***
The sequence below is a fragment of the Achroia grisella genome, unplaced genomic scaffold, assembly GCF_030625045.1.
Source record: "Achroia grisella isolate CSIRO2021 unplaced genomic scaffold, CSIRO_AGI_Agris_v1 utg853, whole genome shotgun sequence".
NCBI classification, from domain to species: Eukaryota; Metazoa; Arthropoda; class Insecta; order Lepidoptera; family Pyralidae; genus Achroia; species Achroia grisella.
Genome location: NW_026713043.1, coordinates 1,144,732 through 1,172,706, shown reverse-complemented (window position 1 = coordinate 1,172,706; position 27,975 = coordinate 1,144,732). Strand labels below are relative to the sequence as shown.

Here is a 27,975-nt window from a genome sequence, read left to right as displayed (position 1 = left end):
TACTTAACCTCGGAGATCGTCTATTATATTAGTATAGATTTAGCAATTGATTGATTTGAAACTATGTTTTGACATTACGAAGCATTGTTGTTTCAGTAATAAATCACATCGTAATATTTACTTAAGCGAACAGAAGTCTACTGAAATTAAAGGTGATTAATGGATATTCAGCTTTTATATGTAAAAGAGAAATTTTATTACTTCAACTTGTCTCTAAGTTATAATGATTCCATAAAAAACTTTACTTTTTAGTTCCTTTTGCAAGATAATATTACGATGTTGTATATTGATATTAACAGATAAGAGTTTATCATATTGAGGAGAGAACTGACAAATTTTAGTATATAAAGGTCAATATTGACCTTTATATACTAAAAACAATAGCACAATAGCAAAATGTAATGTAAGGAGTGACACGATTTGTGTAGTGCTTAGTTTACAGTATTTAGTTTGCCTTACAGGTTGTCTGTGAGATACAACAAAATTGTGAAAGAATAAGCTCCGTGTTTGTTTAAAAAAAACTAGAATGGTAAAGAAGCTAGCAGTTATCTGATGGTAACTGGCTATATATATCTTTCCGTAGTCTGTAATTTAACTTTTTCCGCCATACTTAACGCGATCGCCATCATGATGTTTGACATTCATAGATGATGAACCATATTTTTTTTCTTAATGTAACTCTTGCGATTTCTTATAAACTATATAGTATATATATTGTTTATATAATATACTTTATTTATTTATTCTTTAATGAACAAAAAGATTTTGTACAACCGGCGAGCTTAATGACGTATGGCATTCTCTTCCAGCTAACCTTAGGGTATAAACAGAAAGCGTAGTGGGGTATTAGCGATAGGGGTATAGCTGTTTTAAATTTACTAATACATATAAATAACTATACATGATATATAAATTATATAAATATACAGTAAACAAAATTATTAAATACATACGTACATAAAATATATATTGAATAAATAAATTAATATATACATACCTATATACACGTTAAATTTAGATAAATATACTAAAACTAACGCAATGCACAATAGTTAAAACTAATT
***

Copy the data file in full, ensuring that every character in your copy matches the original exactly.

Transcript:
The sequence below is a fragment of the Achroia grisella genome, unplaced genomic scaffold, assembly GCF_030625045.1.
Source record: "Achroia grisella isolate CSIRO2021 unplaced genomic scaffold, CSIRO_AGI_Agris_v1 utg853, whole genome shotgun sequence".
NCBI classification, from domain to species: Eukaryota; Metazoa; Arthropoda; class Insecta; order Lepidoptera; family Pyralidae; genus Achroia; species Achroia grisella.
Genome location: NW_026713043.1, coordinates 1,144,732 through 1,172,706, shown reverse-complemented (window position 1 = coordinate 1,172,706; position 27,975 = coordinate 1,144,732). Strand labels below are relative to the sequence as shown.

Here is a 27,975-nt window from a genome sequence, read left to right as displayed (position 1 = left end):
TACTTAACCTCGGAGATCGTCTATTATATTAGTATAGATTTAGCAATTGATTGATTTGAAACTATGTTTTGACATTACGAAGCATTGTTGTTTCAGTAATAAATCACATCGTAATATTTACTTAAGCGAACAGAAGTCTACTGAAATTAAAGGTGATTAATGGATATTCAGCTTTTATATGTAAAAGAGAAATTTTATTACTTCAACTTGTCTCTAAGTTATAATGATTCCATAAAAAACTTTACTTTTTAGTTCCTTTTGCAAGATAATATTACGATGTTGTATATTGATATTAACAGATAAGAGTTTATCATATTGAGGAGAGAACTGACAAATTTTAGTATATAAAGGTCAATATTGACCTTTATATACTAAAAACAATAGCACAATAGCAAAATGTAATGTAAGGAGTGACACGATTTGTGTAGTGCTTAGTTTACAGTATTTAGTTTGCCTTACAGGTTGTCTGTGAGATACAACAAAATTGTGAAAGAATAAGCTCCGTGTTTGTTTAAAAAAAACTAGAATGGTAAAGAAGCTAGCAGTTATCTGATGGTAACTGGCTATATATATCTTTCCGTAGTCTGTAATTTAACTTTTTCCGCCATACTTAACGCGATCGCCATCATGATGTTTGACATTCATAGATGATGAACCATATTTTTTTTCTTAATGTAACTCTTGCGATTTCTTATAAACTATATAGTATATATATTGTTTATATAATATACTTTATTTATTTATTCTTTAATGAACAAAAAGATTTTGTACAACCGGCGAGCTTAATGACGTATGGCATTCTCTTCCAGCTAACCTTAGGGTATAAACAGAAAGCGTAGTGGGGTATTAGCGATAGGGGTATAGCTGTTTTAAATTTACTAATACATATAAATAACTATACATGATATATAAATTATATAAATATACAGTAAACAAAATTATTAAATACATACGTACATAAAATATATATTGAATAAATAAATTAATATATACATACCTATATACACGTTAAATTTAGATAAATATACTAAAACTAACGCAATGCACAATAGTTAAAACTAATT